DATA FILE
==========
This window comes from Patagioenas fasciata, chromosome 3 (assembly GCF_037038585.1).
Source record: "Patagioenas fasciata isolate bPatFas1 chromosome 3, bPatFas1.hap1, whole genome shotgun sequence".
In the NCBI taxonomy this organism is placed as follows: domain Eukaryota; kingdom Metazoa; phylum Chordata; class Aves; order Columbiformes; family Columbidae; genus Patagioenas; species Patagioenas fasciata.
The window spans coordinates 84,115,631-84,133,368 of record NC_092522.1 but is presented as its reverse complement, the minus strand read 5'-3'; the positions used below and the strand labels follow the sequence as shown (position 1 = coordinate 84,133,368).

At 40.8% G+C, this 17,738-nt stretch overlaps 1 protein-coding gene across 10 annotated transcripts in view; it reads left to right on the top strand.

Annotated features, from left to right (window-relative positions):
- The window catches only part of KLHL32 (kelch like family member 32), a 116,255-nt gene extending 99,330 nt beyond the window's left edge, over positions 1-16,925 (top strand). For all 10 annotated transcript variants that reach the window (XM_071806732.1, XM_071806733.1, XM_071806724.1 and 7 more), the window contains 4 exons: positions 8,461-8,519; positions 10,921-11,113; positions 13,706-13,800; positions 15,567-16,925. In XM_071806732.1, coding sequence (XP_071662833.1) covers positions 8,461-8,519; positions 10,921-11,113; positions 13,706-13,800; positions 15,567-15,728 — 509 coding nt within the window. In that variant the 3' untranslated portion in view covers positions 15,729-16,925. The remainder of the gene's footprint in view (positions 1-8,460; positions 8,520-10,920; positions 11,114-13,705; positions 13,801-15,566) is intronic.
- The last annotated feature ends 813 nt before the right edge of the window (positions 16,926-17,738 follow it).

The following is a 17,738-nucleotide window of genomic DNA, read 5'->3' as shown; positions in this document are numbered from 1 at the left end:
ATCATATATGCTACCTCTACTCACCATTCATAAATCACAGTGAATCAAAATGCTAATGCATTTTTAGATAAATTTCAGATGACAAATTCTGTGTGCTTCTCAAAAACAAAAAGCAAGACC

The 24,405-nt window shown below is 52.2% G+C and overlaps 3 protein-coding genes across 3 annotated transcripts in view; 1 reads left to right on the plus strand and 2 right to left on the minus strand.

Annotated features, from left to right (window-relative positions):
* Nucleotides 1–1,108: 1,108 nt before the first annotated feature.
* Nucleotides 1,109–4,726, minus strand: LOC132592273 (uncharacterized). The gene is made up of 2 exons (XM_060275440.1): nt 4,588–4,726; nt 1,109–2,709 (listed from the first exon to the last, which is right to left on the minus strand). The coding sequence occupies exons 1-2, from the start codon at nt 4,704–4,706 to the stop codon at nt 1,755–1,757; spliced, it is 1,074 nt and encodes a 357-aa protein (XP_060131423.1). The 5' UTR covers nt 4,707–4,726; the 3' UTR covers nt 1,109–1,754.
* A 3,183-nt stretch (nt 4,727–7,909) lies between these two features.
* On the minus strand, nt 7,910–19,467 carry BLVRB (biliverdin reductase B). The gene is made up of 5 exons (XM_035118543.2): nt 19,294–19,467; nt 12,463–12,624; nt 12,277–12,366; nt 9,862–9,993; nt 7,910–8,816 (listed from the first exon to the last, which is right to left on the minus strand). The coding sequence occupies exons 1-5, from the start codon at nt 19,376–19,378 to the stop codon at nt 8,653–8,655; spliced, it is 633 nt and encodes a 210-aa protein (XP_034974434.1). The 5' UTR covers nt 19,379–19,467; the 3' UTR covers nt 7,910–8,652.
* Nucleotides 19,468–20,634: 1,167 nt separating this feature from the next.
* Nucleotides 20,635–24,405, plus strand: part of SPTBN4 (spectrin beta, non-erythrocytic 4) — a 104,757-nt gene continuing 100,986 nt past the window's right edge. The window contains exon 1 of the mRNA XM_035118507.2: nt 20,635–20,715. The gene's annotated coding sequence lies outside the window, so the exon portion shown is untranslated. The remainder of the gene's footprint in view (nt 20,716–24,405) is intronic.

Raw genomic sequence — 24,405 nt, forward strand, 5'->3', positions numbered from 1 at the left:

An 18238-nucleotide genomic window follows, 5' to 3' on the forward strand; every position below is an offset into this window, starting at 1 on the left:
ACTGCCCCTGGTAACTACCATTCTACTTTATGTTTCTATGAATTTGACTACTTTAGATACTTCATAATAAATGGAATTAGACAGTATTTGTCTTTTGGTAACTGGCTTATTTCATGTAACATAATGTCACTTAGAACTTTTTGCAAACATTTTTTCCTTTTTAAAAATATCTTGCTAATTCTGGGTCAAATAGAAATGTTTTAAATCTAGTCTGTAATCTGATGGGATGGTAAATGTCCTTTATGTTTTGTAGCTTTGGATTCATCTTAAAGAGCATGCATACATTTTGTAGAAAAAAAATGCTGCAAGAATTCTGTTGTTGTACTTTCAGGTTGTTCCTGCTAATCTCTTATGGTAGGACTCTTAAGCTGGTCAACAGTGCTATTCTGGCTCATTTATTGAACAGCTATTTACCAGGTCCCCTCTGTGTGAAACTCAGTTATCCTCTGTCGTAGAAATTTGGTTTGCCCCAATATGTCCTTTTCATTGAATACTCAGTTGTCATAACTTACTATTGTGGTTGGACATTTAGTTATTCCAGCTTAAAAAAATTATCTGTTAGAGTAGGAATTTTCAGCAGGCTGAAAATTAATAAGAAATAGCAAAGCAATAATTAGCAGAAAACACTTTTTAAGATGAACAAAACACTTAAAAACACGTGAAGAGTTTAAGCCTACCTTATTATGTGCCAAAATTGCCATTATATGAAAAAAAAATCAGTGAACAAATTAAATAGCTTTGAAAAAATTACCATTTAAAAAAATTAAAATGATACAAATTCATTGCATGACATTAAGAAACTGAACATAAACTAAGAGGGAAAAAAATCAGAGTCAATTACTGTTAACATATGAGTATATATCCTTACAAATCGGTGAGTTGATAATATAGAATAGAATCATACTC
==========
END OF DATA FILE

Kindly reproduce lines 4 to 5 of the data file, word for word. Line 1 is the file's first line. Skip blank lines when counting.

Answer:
The window spans coordinates 84,115,631-84,133,368 of record NC_092522.1 but is presented as its reverse complement, the minus strand read 5'-3'; the positions used below and the strand labels follow the sequence as shown (position 1 = coordinate 84,133,368).

At 40.8% G+C, this 17,738-nt stretch overlaps 1 protein-coding gene across 10 annotated transcripts in view; it reads left to right on the top strand.